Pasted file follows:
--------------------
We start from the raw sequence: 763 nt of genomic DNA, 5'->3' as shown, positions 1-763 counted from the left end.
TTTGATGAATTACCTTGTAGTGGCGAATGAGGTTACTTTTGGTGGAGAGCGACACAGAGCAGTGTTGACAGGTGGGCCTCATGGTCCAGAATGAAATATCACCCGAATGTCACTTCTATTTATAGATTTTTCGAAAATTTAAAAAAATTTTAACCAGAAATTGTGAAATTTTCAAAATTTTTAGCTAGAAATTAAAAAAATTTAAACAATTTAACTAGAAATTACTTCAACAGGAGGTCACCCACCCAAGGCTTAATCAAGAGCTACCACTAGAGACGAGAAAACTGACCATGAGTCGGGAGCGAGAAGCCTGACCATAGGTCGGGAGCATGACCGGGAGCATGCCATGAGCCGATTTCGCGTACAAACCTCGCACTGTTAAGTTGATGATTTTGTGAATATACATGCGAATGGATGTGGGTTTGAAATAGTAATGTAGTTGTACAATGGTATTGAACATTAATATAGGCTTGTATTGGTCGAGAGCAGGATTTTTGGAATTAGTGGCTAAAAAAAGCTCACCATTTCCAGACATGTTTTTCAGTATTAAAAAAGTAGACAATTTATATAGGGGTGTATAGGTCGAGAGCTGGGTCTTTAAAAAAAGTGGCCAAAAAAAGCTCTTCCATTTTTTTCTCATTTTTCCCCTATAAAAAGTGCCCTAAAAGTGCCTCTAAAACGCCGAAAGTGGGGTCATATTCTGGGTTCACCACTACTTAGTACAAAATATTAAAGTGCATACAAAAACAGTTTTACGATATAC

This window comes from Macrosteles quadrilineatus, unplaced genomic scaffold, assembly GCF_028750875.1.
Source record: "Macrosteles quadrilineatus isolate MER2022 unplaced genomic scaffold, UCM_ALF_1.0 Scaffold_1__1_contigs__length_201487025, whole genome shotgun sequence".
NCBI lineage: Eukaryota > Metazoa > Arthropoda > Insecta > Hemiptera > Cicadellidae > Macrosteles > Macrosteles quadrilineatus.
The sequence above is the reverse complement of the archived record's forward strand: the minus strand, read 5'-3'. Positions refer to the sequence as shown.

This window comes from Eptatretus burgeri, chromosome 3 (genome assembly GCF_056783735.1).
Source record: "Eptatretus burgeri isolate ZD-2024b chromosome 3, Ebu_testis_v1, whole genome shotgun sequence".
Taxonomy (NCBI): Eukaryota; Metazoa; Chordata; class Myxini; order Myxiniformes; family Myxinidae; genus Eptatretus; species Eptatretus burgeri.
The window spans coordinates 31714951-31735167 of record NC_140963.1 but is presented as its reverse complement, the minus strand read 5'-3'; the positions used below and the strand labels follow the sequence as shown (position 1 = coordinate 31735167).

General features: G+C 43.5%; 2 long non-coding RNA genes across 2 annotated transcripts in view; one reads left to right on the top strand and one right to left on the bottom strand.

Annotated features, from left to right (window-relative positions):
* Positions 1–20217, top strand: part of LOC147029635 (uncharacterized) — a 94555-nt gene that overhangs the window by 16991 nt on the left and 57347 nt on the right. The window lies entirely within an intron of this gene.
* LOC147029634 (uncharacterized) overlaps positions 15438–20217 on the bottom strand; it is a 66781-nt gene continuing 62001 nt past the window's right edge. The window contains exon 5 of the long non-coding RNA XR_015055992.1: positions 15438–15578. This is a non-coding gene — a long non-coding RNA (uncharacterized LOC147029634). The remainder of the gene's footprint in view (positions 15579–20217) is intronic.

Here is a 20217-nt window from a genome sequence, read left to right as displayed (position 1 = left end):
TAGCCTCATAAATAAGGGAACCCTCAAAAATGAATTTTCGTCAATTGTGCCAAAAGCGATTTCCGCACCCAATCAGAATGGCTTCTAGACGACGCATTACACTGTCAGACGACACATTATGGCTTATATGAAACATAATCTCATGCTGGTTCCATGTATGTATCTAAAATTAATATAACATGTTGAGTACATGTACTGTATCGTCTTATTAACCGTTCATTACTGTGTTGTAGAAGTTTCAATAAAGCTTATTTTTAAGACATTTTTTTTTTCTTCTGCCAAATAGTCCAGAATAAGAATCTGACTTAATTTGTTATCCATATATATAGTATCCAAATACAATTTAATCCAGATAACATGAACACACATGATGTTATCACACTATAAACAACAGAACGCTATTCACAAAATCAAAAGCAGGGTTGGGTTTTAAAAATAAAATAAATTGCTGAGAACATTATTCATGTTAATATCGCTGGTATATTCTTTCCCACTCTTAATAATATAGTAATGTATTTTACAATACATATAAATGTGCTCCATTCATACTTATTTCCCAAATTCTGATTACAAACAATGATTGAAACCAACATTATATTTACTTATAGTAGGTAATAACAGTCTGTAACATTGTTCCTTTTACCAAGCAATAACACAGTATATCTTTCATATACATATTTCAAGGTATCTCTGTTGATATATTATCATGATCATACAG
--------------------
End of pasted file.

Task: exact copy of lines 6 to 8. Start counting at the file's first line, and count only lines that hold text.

The sequence above is the reverse complement of the archived record's forward strand: the minus strand, read 5'-3'. Positions refer to the sequence as shown.

This window comes from Eptatretus burgeri, chromosome 3 (genome assembly GCF_056783735.1).
Source record: "Eptatretus burgeri isolate ZD-2024b chromosome 3, Ebu_testis_v1, whole genome shotgun sequence".